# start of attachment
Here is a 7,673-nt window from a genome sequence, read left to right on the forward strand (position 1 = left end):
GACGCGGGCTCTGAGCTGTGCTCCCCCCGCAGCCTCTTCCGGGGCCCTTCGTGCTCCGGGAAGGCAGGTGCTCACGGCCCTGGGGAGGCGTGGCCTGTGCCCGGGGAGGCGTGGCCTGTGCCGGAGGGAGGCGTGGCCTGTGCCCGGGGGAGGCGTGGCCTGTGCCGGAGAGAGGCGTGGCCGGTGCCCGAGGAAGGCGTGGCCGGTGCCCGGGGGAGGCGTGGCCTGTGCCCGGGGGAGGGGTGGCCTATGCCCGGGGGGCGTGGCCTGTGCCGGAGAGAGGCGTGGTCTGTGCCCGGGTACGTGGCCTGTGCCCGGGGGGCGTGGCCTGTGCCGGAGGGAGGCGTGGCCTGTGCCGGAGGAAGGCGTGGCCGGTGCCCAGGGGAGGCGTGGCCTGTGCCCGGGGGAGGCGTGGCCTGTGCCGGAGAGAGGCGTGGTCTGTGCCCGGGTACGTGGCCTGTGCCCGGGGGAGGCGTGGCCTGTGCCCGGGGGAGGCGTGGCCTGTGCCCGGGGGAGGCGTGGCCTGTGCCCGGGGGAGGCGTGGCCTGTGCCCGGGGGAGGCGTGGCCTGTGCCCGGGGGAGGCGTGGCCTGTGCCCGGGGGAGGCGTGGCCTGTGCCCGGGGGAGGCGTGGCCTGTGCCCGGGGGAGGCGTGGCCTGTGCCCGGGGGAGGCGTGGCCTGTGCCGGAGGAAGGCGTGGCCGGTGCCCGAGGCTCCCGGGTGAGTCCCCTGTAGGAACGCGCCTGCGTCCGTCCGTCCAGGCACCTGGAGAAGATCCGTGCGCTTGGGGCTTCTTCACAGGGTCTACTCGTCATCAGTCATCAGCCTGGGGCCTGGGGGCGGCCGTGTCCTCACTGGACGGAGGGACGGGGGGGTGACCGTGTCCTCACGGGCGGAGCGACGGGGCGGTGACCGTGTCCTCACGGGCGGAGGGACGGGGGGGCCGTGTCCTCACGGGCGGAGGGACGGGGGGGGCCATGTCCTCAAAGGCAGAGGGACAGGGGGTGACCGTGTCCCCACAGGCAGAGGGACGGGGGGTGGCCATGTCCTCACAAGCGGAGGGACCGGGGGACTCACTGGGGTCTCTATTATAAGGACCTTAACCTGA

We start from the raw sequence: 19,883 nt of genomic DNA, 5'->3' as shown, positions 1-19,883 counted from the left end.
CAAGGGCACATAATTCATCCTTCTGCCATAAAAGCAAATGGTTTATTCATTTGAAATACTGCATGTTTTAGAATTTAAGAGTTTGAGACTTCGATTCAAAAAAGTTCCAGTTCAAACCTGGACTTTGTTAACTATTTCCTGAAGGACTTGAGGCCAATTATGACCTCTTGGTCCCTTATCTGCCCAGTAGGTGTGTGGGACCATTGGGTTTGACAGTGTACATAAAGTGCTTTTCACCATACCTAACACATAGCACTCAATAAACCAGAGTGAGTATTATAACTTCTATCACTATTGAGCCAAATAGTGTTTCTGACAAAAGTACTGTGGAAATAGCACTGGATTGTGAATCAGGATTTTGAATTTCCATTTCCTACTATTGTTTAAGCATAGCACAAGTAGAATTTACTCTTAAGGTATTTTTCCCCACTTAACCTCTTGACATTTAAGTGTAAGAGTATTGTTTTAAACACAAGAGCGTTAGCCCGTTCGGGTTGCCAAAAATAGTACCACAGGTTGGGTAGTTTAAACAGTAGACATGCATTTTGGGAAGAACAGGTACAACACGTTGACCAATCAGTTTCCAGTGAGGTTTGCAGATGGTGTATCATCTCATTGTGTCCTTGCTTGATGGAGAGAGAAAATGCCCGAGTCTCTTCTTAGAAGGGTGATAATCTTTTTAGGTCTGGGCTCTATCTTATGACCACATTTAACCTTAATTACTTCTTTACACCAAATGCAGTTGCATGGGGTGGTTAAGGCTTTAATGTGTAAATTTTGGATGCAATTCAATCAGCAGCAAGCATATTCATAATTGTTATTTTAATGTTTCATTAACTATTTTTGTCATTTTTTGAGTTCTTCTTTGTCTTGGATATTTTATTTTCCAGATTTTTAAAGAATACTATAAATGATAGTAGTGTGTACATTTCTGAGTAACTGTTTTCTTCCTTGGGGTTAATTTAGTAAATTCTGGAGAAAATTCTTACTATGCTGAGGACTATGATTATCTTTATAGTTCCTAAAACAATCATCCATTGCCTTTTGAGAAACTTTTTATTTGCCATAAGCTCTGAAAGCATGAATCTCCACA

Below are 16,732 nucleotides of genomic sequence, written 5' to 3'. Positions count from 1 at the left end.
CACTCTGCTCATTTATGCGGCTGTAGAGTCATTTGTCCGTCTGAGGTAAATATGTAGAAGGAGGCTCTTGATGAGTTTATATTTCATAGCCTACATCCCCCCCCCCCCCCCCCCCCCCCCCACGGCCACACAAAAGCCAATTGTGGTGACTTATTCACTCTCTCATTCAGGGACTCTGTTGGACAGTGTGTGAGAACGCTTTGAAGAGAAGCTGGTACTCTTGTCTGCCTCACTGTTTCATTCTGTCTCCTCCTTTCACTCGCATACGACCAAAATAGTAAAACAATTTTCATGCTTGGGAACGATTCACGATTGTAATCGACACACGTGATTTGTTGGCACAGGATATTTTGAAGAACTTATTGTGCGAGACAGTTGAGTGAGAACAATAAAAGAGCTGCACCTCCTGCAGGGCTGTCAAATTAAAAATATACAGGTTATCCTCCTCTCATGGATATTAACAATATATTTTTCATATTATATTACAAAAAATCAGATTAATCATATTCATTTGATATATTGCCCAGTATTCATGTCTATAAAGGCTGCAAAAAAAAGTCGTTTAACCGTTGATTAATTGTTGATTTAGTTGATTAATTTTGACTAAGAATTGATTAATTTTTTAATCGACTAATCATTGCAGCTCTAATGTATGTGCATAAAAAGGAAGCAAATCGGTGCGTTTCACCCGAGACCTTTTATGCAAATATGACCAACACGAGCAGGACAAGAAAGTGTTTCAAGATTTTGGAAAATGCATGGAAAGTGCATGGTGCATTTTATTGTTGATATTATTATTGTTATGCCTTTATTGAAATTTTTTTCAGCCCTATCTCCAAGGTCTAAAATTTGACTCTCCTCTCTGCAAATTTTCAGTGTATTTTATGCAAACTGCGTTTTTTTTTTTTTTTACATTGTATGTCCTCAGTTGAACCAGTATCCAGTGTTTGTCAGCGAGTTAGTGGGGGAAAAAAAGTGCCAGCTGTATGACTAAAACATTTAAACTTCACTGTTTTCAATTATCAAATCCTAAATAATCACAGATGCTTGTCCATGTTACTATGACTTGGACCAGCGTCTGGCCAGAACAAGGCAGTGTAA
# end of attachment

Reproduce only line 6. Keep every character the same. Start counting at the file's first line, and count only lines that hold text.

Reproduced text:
CACTCTGCTCATTTATGCGGCTGTAGAGTCATTTGTCCGTCTGAGGTAAATATGTAGAAGGAGGCTCTTGATGAGTTTATATTTCATAGCCTACATCCCCCCCCCCCCCCCCCCCCCCCCCACGGCCACACAAAAGCCAATTGTGGTGACTTATTCACTCTCTCATTCAGGGACTCTGTTGGACAGTGTGTGAGAACGCTTTGAAGAGAAGCTGGTACTCTTGTCTGCCTCACTGTTTCATTCTGTCTCCTCCTTTCACTCGCATACGACCAAAATAGTAAAACAATTTTCATGCTTGGGAACGATTCACGATTGTAATCGACACACGTGATTTGTTGGCACAGGATATTTTGAAGAACTTATTGTGCGAGACAGTTGAGTGAGAACAATAAAAGAGCTGCACCTCCTGCAGGGCTGTCAAATTAAAAATATACAGGTTATCCTCCTCTCATGGATATTAACAATATATTTTTCATATTATATTACAAAAAATCAGATTAATCATATTCATTTGATATATTGCCCAGTATTCATGTCTATAAAGGCTGCAAAAAAAAGTCGTTTAACCGTTGATTAATTGTTGATTTAGTTGATTAATTTTGACTAAGAATTGATTAATTTTTTAATCGACTAATCATTGCAGCTCTAATGTATGTGCATAAAAAGGAAGCAAATCGGTGCGTTTCACCCGAGACCTTTTATGCAAATATGACCAACACGAGCAGGACAAGAAAGTGTTTCAAGATTTTGGAAAATGCATGGAAAGTGCATGGTGCATTTTATTGTTGATATTATTATTGTTATGCCTTTATTGAAATTTTTTTCAGCCCTATCTCCAAGGTCTAAAATTTGACTCTCCTCTCTGCAAATTTTCAGTGTATTTTATGCAAACTGCGTTTTTTTTTTTTTTTACATTGTATGTCCTCAGTTGAACCAGTATCCAGTGTTTGTCAGCGAGTTAGTGGGGGAAAAAAAGTGCCAGCTGTATGACTAAAACATTTAAACTTCACTGTTTTCAATTATCAAATCCTAAATAATCACAGATGCTTGTCCATGTTACTATGACTTGGACCAGCGTCTGGCCAGAACAAGGCAGTGTAA